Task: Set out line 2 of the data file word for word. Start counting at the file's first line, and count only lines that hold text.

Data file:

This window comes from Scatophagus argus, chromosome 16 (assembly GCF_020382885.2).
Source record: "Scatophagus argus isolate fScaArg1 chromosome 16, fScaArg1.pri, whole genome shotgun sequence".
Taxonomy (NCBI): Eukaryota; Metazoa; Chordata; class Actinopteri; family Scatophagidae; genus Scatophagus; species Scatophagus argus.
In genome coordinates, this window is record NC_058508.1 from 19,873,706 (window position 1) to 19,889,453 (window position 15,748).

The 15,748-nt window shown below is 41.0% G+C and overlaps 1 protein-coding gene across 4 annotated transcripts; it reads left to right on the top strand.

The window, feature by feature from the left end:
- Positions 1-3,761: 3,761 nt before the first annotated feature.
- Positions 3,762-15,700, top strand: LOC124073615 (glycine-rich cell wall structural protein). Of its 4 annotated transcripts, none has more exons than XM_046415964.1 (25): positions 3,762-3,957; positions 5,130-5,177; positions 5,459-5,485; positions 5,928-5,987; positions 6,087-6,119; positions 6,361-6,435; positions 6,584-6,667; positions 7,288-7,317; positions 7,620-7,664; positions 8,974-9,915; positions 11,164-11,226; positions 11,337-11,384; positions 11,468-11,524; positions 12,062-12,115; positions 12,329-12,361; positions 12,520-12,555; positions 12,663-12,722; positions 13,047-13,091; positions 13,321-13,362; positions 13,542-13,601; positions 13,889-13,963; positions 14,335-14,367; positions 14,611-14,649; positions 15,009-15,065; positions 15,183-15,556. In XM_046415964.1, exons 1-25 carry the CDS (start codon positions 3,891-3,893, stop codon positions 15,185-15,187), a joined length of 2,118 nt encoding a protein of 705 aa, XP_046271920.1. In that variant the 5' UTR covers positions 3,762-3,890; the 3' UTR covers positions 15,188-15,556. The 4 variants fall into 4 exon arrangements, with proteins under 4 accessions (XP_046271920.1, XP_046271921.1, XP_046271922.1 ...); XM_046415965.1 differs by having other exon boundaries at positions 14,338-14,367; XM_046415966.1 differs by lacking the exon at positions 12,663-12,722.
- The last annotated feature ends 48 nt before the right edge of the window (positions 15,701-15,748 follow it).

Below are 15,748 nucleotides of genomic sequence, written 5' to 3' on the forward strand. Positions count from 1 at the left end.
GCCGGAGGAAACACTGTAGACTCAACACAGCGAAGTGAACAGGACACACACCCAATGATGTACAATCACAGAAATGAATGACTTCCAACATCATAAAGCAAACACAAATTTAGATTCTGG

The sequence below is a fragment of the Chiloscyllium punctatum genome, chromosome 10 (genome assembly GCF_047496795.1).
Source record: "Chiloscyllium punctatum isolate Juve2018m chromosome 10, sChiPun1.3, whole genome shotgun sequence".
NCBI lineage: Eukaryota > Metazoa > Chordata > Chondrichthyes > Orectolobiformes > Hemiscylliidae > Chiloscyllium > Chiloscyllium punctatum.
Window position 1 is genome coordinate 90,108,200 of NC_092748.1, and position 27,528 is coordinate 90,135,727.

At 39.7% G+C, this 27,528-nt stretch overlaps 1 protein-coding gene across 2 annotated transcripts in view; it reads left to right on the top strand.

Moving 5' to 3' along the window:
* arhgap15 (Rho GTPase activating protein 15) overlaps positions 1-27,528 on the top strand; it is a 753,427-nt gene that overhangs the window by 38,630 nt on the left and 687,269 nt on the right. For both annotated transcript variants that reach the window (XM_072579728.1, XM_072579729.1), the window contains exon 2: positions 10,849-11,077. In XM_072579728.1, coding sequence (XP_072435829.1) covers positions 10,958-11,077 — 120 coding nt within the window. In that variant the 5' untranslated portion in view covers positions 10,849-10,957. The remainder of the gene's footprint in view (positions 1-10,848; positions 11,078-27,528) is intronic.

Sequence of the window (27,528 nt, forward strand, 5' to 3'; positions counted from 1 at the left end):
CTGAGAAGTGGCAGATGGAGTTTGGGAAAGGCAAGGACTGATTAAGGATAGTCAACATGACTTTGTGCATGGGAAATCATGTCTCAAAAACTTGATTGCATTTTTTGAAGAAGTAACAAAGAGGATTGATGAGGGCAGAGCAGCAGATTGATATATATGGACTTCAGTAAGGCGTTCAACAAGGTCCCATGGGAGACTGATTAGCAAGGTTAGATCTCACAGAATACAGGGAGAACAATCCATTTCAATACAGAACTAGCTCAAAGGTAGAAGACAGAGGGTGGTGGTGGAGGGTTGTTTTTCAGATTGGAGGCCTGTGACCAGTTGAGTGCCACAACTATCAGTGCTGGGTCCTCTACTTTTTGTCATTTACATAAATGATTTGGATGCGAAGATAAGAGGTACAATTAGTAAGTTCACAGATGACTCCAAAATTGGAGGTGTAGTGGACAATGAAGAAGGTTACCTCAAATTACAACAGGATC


Source record: "Scatophagus argus isolate fScaArg1 chromosome 16, fScaArg1.pri, whole genome shotgun sequence".